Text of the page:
In Matthew 12:39, Jesus Christ says that "an evil and adulterous generation seeks after a sign." Luke's account shows that this statement was in response to the people testing Him by seeking a sign from heaven (Luke 11:16, 29). By this time in His ministry, Jesus had already performed numerous miracles and signs, and it is unlikely that those who were testing Him had not heard of His works. Rather, they likely wanted something performed for them personally, and they wanted it to be so tremendous as to be undeniable—something from heaven, like manna or perhaps divine fire. But Jesus tells them, in essence, that He is not going to satisfy their every whim. If they would not believe what He had already done, then the sign they should look for would be in the timing of His burial and resurrection—the sign of Jonah.
Jesus calls them an "evil and adulterous generation" because of their unfaithfulness to the covenant. Had they been faithful through obedience, their minds would have been working along the correct track, and there would have been less enmity toward the Messiah. Jesus was not against signs in the least. The gospel of John has a deliberate structure built upon eight signs that point to highly significant things. The Old Testament is likewise filled with signs, as we will see, and they do the same thing—they reveal God and His faithfulness. What Jesus was responding to on this occasion was their hardness of heart, which was unwilling to believe unless they were entertained or had their senses titillated. Christ refused to indulge them, especially when He had given ample evidence already. A miracle so great as to be unbelievable would not actually instill true belief.
The Old Testament contains numerous God-given signs, which—had they been believed—would have made the people of Christ's day more likely to recognize their Savior. When God gives a sign, He expects it to be carefully considered so that it can form the basis of later decisions. Notice, for example, what the pre-incarnate Jesus—the Lord of the Old Testament—said to Moses regarding His signs:
Then the LORD said to Moses: "How long will these people reject Me? And how long will they not believe Me, with all the signs which I have performed among them? .... because all these men who have seen My glory and the signs which I did in Egypt and in the wilderness, and have put Me to the test now these ten times, and have not heeded My voice, they certainly shall not see the land of which I swore to their fathers, nor shall any of those who rejected Me see it. (Numbers 14:11, 22-23)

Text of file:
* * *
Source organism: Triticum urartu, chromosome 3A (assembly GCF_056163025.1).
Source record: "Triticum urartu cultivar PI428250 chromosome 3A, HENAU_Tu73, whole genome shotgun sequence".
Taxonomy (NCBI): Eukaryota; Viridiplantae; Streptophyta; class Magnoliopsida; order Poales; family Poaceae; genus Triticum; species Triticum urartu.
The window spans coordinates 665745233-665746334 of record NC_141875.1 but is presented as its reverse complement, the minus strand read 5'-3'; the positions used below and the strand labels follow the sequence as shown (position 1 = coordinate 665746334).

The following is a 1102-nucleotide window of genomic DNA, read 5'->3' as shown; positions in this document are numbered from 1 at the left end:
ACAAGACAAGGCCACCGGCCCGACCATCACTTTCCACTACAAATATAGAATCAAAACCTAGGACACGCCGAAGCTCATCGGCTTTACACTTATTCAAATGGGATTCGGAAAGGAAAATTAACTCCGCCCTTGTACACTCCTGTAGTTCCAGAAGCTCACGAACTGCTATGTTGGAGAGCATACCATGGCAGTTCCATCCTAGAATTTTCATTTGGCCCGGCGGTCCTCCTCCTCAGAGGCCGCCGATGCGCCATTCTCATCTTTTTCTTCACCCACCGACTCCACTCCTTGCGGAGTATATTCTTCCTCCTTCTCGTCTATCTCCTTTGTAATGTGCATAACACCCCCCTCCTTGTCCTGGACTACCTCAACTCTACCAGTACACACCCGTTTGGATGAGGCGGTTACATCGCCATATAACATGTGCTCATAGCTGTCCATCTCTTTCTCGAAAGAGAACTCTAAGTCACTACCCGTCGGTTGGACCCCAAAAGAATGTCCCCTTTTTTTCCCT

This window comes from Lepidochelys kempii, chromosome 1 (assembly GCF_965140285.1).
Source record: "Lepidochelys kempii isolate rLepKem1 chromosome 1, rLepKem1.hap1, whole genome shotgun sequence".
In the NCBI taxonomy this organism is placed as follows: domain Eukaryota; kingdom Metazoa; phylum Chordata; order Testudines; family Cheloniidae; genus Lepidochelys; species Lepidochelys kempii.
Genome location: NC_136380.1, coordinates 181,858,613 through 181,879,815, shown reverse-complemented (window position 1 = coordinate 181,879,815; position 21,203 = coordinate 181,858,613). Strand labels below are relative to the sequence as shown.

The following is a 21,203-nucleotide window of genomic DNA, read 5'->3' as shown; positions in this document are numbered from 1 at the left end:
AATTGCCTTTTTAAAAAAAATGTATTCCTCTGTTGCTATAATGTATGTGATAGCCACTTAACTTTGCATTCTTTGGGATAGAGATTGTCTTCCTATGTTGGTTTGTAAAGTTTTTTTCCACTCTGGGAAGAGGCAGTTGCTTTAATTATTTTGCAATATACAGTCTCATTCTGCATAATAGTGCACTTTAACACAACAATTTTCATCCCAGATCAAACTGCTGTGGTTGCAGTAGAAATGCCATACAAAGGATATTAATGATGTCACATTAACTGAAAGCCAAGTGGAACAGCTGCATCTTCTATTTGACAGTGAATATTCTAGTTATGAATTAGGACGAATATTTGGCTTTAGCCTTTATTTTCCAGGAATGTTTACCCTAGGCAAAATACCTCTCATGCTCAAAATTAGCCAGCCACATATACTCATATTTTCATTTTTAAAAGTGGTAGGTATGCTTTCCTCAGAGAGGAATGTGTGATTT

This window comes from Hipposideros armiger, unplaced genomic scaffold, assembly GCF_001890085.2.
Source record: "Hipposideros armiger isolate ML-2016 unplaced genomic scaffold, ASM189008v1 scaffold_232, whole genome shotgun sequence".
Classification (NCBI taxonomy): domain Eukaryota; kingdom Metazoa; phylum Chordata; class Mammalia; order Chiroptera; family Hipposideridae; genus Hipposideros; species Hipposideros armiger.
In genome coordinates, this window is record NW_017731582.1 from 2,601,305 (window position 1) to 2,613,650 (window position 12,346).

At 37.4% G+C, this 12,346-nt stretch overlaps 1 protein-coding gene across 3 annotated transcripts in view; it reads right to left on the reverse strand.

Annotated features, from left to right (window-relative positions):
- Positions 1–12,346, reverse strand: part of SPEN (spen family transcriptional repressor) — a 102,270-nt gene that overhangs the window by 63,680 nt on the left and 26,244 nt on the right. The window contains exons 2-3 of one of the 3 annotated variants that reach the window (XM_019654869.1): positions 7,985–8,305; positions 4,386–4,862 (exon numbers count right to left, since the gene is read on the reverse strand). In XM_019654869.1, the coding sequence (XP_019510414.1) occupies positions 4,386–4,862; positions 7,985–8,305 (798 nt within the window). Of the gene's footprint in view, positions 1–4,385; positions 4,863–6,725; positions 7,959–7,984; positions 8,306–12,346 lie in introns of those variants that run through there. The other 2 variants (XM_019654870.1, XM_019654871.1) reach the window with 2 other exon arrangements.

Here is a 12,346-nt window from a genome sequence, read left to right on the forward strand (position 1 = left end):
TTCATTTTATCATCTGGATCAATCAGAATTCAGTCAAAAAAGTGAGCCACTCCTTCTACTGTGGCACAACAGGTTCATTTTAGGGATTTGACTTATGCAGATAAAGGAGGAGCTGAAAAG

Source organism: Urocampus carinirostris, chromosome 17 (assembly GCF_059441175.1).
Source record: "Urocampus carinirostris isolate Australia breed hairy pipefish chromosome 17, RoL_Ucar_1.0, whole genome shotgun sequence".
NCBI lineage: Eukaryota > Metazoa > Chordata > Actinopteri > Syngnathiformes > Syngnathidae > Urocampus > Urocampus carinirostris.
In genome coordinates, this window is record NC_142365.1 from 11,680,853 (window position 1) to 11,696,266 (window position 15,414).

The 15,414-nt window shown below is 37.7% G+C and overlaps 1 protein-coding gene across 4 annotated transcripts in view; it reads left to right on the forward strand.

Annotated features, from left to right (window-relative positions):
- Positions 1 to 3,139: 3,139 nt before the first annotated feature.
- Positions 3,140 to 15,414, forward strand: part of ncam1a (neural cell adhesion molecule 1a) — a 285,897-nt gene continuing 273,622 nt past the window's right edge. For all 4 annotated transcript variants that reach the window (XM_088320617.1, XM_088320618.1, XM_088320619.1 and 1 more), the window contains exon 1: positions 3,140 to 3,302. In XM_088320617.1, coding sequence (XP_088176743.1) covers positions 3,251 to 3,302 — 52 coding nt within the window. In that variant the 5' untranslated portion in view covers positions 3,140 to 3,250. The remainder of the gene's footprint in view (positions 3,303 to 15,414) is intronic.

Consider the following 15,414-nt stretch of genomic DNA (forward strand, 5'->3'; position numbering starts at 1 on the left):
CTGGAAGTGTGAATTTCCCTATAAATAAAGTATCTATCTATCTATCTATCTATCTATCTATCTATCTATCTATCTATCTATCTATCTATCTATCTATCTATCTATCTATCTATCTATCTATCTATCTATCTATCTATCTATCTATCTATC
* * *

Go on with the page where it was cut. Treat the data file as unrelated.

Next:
From this we can see that when God gives a sign, it must not be taken lightly. He expects His people to remember His works. Notice that in verses 11 and 23, God links a lack of belief in His signs with a rejection of Him! The people rejected God by not allowing the signs He gave to be an integral part of their thinking. We will see later that forgetting God's signs leads to forgetting Him.
By way of definition, a sign is a symbol that communicates meaning. The primary Hebrew word translated as "sign," ‘owth, is also translated as "mark," "miracle," and "token." Not all signs have the same significance, though. The mark that God put on Cain (Genesis 4:15) and the banners carried by Israel (Numbers 2:2) were distinguishing indicators, but they do not have the same significance for us today as some of the manifestations of divine revelation. A miraculous omen often accompanies the revelation, but not always. By and large, the signs we are going to consider in this series do not involve miracles, but they are symbols of divine communication and meaning nonetheless.
Deuteronomy 11:18 contains a major sign that remains for us today: "Therefore you shall lay up these words of mine in your heart and in your soul, and bind them as a sign on your hand, and they shall be as frontlets between your eyes."
God is emphasizing the importance of His words, not just the ones found in the context, but all of His instructions. He says they need to be impressed or fixed in the heart and life. He says that they need to be bound to the hand as a sign. The hand is a symbol of activity, especially work. If something is bound to our instruments of work, it will influence everything that is done, and this is exactly what God wants. He wants His instructions bound to us in such a way that every activity is guided and hedged by the words He has given us.
When we do this, it becomes a sign, not in the sense of a miraculous omen, but in the sense that something meaningful is being communicated. The verse does not give many details, but we can infer some of the ways in which obedience becomes a sign. The first is that it is a sign to the one who is following God's instructions because it reminds him that he has received a revelation from God about how to live—a revelation that most of mankind does not see the value of. The person binding God's instructions to his activities receives a communication of the best way to live, and a perpetual statement that there is a God who has made a covenant out of His grace. Obedience is a testimony that there is a God who wants us to learn to live like He does.
But there is something else. Romans 10:4 says that "Christ is the end of the law for righteousness to everyone who believes" (emphasis ours). Because of that translation, many think that Christ brought an end to the law—that He ripped up His own instructions, as if He had made a mistake! In reality, though, it means that Christ is the goal of the law. The goal of obedience to God's instructions is not salvation—for that is a gift—but rather to have the same holy, character image as Jesus Christ. Binding His instructions to our hands is a sign of the goal we are pursuing: trying to live just like the Son of God. That is quite a sign!
Next time, we will continue to examine the sign of heeding God's instructions, and see how God identifies further signs within this sign.
David C. Grabbe